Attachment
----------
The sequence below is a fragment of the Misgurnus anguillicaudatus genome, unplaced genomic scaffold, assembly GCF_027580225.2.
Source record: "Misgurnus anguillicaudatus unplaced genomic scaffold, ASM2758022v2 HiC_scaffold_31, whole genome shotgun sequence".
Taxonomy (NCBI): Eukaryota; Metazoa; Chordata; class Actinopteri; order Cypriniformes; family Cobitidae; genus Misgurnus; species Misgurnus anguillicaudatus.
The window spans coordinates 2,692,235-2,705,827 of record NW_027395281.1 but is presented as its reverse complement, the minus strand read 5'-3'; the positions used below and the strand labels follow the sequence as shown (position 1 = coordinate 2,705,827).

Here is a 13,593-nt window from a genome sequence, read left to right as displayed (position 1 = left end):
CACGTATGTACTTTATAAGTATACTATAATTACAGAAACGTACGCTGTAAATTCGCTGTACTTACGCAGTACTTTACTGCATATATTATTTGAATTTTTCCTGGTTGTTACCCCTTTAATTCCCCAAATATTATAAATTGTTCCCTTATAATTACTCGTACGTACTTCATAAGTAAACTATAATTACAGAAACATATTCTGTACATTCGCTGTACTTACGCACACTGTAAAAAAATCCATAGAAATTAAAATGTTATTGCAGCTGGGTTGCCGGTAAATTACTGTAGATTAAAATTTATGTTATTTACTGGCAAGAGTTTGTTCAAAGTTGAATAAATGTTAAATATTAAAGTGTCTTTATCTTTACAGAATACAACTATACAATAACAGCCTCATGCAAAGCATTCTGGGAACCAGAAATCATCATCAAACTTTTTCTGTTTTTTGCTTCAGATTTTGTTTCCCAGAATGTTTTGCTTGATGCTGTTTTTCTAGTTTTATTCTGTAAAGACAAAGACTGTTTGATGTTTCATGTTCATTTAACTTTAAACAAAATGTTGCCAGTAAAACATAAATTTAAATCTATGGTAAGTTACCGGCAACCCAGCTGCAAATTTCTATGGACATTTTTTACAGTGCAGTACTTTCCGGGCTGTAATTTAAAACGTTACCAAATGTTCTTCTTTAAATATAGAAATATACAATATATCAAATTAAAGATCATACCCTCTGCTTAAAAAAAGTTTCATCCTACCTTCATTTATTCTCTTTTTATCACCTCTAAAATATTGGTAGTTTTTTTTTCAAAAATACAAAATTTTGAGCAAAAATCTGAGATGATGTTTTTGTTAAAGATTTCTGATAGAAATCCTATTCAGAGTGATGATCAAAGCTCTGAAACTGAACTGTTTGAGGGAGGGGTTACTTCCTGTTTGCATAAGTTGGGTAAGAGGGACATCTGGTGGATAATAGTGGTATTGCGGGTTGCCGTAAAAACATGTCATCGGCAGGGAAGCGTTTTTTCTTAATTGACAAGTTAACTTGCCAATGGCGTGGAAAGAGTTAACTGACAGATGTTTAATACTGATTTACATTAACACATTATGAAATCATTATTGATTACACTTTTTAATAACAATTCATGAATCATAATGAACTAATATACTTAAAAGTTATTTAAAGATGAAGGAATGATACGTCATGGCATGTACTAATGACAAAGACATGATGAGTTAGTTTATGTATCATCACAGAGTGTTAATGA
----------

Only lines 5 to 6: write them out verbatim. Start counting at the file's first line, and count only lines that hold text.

Here is a 13,593-nt window from a genome sequence, read left to right as displayed (position 1 = left end):
CACGTATGTACTTTATAAGTATACTATAATTACAGAAACGTACGCTGTAAATTCGCTGTACTTACGCAGTACTTTACTGCATATATTATTTGAATTTTTCCTGGTTGTTACCCCTTTAATTCCCCAAATATTATAAATTGTTCCCTTATAATTACTCGTACGTACTTCATAAGTAAACTATAATTACAGAAACATATTCTGTACATTCGCTGTACTTACGCACACTGTAAAAAAATCCATAGAAATTAAAATGTTATTGCAGCTGGGTTGCCGGTAAATTACTGTAGATTAAAATTTATGTTATTTACTGGCAAGAGTTTGTTCAAAGTTGAATAAATGTTAAATATTAAAGTGTCTTTATCTTTACAGAATACAACTATACAATAACAGCCTCATGCAAAGCATTCTGGGAACCAGAAATCATCATCAAACTTTTTCTGTTTTTTGCTTCAGATTTTGTTTCCCAGAATGTTTTGCTTGATGCTGTTTTTCTAGTTTTATTCTGTAAAGACAAAGACTGTTTGATGTTTCATGTTCATTTAACTTTAAACAAAATGTTGCCAGTAAAACATAAATTTAAATCTATGGTAAGTTACCGGCAACCCAGCTGCAAATTTCTATGGACATTTTTTACAGTGCAGTACTTTCCGGGCTGTAATTTAAAACGTTACCAAATGTTCTTCTTTAAATATAGAAATATACAATATATCAAATTAAAGATCATACCCTCTGCTTAAAAAAAGTTTCATCCTACCTTCATTTATTCTCTTTTTATCACCTCTAAAATATTGGTAGTTTTTTTTTCAAAAATACAAAATTTTGAGCAAAAATCTGAGATGATGTTTTTGTTAAAGATTTCTGATAGAAATCCTATTCAGAGTGATGATCAAAGCTCTGAAACTGAACTGTTTGAGGGAGGGGTTACTTCCTGTTTGCATAAGTTGGGTAAGAGGGACATCTGGTGGATAATAGTGGTATTGCGGGTTGCCGTAAAAACATGTCATCGGCAGGGAAGCGTTTTTTCTTAATTGACAAGTTAACTTGCCAATGGCGTGGAAAGAGTTAACTGACAGATGTTTAATACTGATTTACATTAACACATTATGAAATCATTATTGATTACACTTTTTAATAACAATTCATGAATCATAATGAACTAATATACTTAAAAGTTATTTAAAGATGAAGGAATGATACGTCATGGCATGTACTAATGACAAAGACATGATGAGTTAGTTTATGTATCATCACAGAGTGTTAATGA